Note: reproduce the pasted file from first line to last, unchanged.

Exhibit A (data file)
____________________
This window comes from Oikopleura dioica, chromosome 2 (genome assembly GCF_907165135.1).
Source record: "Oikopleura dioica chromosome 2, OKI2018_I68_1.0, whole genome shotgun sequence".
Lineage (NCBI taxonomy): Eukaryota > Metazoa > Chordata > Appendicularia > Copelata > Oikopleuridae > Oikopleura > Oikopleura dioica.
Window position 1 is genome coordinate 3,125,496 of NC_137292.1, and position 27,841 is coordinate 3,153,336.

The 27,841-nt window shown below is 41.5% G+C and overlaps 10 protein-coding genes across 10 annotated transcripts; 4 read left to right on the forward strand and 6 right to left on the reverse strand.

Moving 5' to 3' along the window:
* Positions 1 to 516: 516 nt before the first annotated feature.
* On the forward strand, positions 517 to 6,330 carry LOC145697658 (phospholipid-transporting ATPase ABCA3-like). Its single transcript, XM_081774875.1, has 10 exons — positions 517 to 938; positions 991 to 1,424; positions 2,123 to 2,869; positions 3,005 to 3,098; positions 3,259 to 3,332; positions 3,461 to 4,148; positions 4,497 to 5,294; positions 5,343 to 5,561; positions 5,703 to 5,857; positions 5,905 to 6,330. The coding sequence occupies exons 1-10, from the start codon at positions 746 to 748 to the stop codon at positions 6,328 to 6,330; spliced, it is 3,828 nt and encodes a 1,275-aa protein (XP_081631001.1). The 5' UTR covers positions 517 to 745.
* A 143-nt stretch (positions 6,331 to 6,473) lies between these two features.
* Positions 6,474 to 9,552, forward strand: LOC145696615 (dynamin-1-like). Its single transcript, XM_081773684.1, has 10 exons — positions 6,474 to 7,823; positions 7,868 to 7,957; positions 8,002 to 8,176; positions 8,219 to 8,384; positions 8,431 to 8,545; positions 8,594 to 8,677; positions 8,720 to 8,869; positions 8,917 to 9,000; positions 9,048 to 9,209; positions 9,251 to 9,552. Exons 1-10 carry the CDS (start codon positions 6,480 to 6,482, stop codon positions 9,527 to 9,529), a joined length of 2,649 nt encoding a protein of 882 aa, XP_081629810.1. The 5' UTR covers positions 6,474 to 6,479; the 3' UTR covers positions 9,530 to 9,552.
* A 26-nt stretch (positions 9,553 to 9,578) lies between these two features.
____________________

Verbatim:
This window comes from Oikopleura dioica, chromosome 2 (genome assembly GCF_907165135.1).
Source record: "Oikopleura dioica chromosome 2, OKI2018_I68_1.0, whole genome shotgun sequence".
Lineage (NCBI taxonomy): Eukaryota > Metazoa > Chordata > Appendicularia > Copelata > Oikopleuridae > Oikopleura > Oikopleura dioica.
Window position 1 is genome coordinate 3,125,496 of NC_137292.1, and position 27,841 is coordinate 3,153,336.

The 27,841-nt window shown below is 41.5% G+C and overlaps 10 protein-coding genes across 10 annotated transcripts; 4 read left to right on the forward strand and 6 right to left on the reverse strand.

Moving 5' to 3' along the window:
* Positions 1 to 516: 516 nt before the first annotated feature.
* On the forward strand, positions 517 to 6,330 carry LOC145697658 (phospholipid-transporting ATPase ABCA3-like). Its single transcript, XM_081774875.1, has 10 exons — positions 517 to 938; positions 991 to 1,424; positions 2,123 to 2,869; positions 3,005 to 3,098; positions 3,259 to 3,332; positions 3,461 to 4,148; positions 4,497 to 5,294; positions 5,343 to 5,561; positions 5,703 to 5,857; positions 5,905 to 6,330. The coding sequence occupies exons 1-10, from the start codon at positions 746 to 748 to the stop codon at positions 6,328 to 6,330; spliced, it is 3,828 nt and encodes a 1,275-aa protein (XP_081631001.1). The 5' UTR covers positions 517 to 745.
* A 143-nt stretch (positions 6,331 to 6,473) lies between these two features.
* Positions 6,474 to 9,552, forward strand: LOC145696615 (dynamin-1-like). Its single transcript, XM_081773684.1, has 10 exons — positions 6,474 to 7,823; positions 7,868 to 7,957; positions 8,002 to 8,176; positions 8,219 to 8,384; positions 8,431 to 8,545; positions 8,594 to 8,677; positions 8,720 to 8,869; positions 8,917 to 9,000; positions 9,048 to 9,209; positions 9,251 to 9,552. Exons 1-10 carry the CDS (start codon positions 6,480 to 6,482, stop codon positions 9,527 to 9,529), a joined length of 2,649 nt encoding a protein of 882 aa, XP_081629810.1. The 5' UTR covers positions 6,474 to 6,479; the 3' UTR covers positions 9,530 to 9,552.
* A 26-nt stretch (positions 9,553 to 9,578) lies between these two features.